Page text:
Eskom ‘bought’ coal mine for the Guptas
Pembani, the influential investment company that took over Deputy President Cyril Ramaphosa’s business interests, would have bought Optimum coal mine, but the acquisition was allegedly blocked by former Eskom chief executive officer (CEO) Brian Molefe.
According to sources close to the transaction, Pembani – now managed by respected entrepreneur Phuthuma Nhleko – was “better qualified” than Gupta company Tegeta to take over the mine because of funding availability. However, the latter eventually acquired Optimum after the mine was forced into business rescue by Brian Molefe, just six months after becoming Eskom CEO.
Tegeta is controlled by the Guptas and Duduzane Zuma, President Jacob Zuma’s son.
Pembani merged with Ramaphosa’s investment company Shanduka in May 2014. The transaction brought into existence a company worth R13 billion and put Ramaphosa in a position where there would be no conflicts of interest between his business interests and his position as deputy president.
City Press’ sister newspaper Rapport reports that a source close to the transaction said: “There were two requirements to buy Optimum: the buyer had to provide proof that it had financing for the purchase price and that it had a contract to purchase the 4 million tons of coal that Optimum produces for the domestic market every year.
“Pembani had no problem with obtaining the financing, but couldn’t get a contract with Eskom. They only had one meeting with Eskom, but Molefe himself told Pembani at the meeting held in December 2015 that Eskom would not conclude a contract with them.”
This directly contradicts Eskom’s position on the matter, which was that it had to conclude hasty contracts with Tegeta because it urgently had to ensure the continued supply of coal from the mine.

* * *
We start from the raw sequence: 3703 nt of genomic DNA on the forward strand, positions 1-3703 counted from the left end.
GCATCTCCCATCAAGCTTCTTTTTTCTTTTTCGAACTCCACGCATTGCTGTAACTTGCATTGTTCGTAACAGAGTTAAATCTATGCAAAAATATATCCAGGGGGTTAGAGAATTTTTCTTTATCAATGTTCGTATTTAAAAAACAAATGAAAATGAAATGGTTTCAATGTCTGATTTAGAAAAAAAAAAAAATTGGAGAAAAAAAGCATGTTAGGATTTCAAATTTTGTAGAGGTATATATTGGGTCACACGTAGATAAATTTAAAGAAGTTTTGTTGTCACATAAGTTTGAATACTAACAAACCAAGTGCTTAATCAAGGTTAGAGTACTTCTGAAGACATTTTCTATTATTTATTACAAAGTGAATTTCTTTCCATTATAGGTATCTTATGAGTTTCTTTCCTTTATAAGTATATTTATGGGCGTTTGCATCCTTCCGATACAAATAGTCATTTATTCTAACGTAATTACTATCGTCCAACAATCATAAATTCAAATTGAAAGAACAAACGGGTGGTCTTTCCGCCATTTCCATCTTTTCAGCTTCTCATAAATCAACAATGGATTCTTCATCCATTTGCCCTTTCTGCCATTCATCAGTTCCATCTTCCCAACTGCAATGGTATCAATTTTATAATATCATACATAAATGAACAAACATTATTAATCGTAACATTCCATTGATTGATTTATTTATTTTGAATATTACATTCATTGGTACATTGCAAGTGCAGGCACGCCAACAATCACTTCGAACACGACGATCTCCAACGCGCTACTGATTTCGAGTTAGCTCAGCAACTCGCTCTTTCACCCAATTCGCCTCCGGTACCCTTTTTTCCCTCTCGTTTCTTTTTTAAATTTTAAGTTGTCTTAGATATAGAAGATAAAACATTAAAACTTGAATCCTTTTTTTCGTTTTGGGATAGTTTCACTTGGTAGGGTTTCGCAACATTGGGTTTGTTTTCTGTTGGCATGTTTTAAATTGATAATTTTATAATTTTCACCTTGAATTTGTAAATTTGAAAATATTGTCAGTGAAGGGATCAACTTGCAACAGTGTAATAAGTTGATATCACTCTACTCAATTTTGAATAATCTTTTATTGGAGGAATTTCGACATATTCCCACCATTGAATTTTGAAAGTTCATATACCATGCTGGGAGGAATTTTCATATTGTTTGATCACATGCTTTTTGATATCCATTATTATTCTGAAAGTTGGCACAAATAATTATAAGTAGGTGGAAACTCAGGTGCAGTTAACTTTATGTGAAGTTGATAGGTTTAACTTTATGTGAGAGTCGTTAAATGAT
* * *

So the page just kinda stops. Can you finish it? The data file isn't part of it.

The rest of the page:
Unlike Tegeta, Pembani is a proven player in the coal industry.
At that stage, Pembani already owned 12% of Optimum as Glencore’s black empowerment partner and was also BHP Billiton’s empowerment partner in various large coal mines.
Optimum at the time owed Pembani R128 million in loans. The purchase price of R2.1 billion for which Tegeta eventually bought the mine, however, meant there was barely enough money to pay Optimum’s bank debt and Pembani ended up losing the money.
Kennedy “Kenny” Bungane, CEO of Pembani, did not want to comment on the matter, but informed sources said the group “could not wait” for a judicial commission of inquiry into state capture to be established so that this information could be reported.
The astonishing admission by Anoj Singh, chief financial officer at Eskom, that Eskom provided Absa with a
R1.6 billion guarantee in favour of Tegeta so that it could purchase the Optimum mine, means that Eskom, for all purposes, “bought” the mine and handed it over to Tegeta.
The guarantee provided to Tegeta was signed in December 2015. According to Singh, the money for the guarantee was never used, but it nevertheless put Tegeta in a position to convince the Optimum’s two business rescue practitioners, Piers Marsden and Peter van der Steen, that Tegeta could pay the purchase price for the mine.
This means that the Tegeta guarantee was signed in the same month that Molefe allegedly told Pembani that Eskom would not conclude a contract with it.
The transaction was concluded shortly thereafter, on December 11 2015.
Singh yesterday said he knew nothing about Pembani’s intention to buy Optimum.
Former public protector Thuli Madonsela revealed in April last year that Eskom made a prepayment of just less than R659 million to Tegeta. The payment was approved by Eskom’s board of directors on an urgent basis, on the same day that Tegeta was supposed to pay the final amount due on the purchase of Optimum.